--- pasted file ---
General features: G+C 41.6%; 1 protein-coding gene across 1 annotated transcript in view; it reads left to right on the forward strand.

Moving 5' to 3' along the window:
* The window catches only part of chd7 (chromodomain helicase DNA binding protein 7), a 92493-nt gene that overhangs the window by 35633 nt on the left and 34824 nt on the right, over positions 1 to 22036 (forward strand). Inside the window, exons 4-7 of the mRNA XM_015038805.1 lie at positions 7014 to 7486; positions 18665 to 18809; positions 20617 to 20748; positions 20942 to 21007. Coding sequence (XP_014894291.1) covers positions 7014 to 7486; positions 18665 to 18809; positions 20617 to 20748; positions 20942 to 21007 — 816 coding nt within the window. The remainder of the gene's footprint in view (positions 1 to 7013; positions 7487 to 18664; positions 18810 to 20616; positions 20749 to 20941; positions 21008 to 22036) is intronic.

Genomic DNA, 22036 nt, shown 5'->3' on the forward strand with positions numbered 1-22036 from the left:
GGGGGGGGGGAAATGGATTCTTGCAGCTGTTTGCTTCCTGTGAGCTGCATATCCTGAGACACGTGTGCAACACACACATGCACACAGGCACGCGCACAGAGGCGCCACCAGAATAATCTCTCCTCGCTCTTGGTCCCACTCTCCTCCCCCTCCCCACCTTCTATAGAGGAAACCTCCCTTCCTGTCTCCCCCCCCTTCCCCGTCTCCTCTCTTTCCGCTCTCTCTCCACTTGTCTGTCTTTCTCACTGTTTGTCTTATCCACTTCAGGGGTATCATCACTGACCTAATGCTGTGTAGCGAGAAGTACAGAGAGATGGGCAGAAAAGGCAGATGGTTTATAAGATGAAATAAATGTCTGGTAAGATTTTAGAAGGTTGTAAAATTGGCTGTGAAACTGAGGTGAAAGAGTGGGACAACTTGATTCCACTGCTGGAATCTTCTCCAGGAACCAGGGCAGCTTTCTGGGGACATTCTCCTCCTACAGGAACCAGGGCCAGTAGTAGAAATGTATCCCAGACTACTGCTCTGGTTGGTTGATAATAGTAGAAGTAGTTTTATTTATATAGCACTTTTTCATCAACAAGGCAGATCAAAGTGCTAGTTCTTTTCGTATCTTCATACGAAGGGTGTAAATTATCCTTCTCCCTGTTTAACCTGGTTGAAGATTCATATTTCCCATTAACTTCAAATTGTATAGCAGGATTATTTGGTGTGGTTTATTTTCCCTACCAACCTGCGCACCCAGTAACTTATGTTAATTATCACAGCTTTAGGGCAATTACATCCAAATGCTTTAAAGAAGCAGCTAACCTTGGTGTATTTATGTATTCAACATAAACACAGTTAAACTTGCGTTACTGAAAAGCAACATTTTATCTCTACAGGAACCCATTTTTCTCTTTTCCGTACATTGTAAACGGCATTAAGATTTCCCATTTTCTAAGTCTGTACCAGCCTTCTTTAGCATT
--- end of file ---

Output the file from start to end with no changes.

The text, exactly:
General features: G+C 41.6%; 1 protein-coding gene across 1 annotated transcript in view; it reads left to right on the forward strand.

Moving 5' to 3' along the window:
* The window catches only part of chd7 (chromodomain helicase DNA binding protein 7), a 92493-nt gene that overhangs the window by 35633 nt on the left and 34824 nt on the right, over positions 1 to 22036 (forward strand). Inside the window, exons 4-7 of the mRNA XM_015038805.1 lie at positions 7014 to 7486; positions 18665 to 18809; positions 20617 to 20748; positions 20942 to 21007. Coding sequence (XP_014894291.1) covers positions 7014 to 7486; positions 18665 to 18809; positions 20617 to 20748; positions 20942 to 21007 — 816 coding nt within the window. The remainder of the gene's footprint in view (positions 1 to 7013; positions 7487 to 18664; positions 18810 to 20616; positions 20749 to 20941; positions 21008 to 22036) is intronic.

Genomic DNA, 22036 nt, shown 5'->3' on the forward strand with positions numbered 1-22036 from the left:
GGGGGGGGGGAAATGGATTCTTGCAGCTGTTTGCTTCCTGTGAGCTGCATATCCTGAGACACGTGTGCAACACACACATGCACACAGGCACGCGCACAGAGGCGCCACCAGAATAATCTCTCCTCGCTCTTGGTCCCACTCTCCTCCCCCTCCCCACCTTCTATAGAGGAAACCTCCCTTCCTGTCTCCCCCCCCTTCCCCGTCTCCTCTCTTTCCGCTCTCTCTCCACTTGTCTGTCTTTCTCACTGTTTGTCTTATCCACTTCAGGGGTATCATCACTGACCTAATGCTGTGTAGCGAGAAGTACAGAGAGATGGGCAGAAAAGGCAGATGGTTTATAAGATGAAATAAATGTCTGGTAAGATTTTAGAAGGTTGTAAAATTGGCTGTGAAACTGAGGTGAAAGAGTGGGACAACTTGATTCCACTGCTGGAATCTTCTCCAGGAACCAGGGCAGCTTTCTGGGGACATTCTCCTCCTACAGGAACCAGGGCCAGTAGTAGAAATGTATCCCAGACTACTGCTCTGGTTGGTTGATAATAGTAGAAGTAGTTTTATTTATATAGCACTTTTTCATCAACAAGGCAGATCAAAGTGCTAGTTCTTTTCGTATCTTCATACGAAGGGTGTAAATTATCCTTCTCCCTGTTTAACCTGGTTGAAGATTCATATTTCCCATTAACTTCAAATTGTATAGCAGGATTATTTGGTGTGGTTTATTTTCCCTACCAACCTGCGCACCCAGTAACTTATGTTAATTATCACAGCTTTAGGGCAATTACATCCAAATGCTTTAAAGAAGCAGCTAACCTTGGTGTATTTATGTATTCAACATAAACACAGTTAAACTTGCGTTACTGAAAAGCAACATTTTATCTCTACAGGAACCCATTTTTCTCTTTTCCGTACATTGTAAACGGCATTAAGATTTCCCATTTTCTAAGTCTGTACCAGCCTTCTTTAGCATT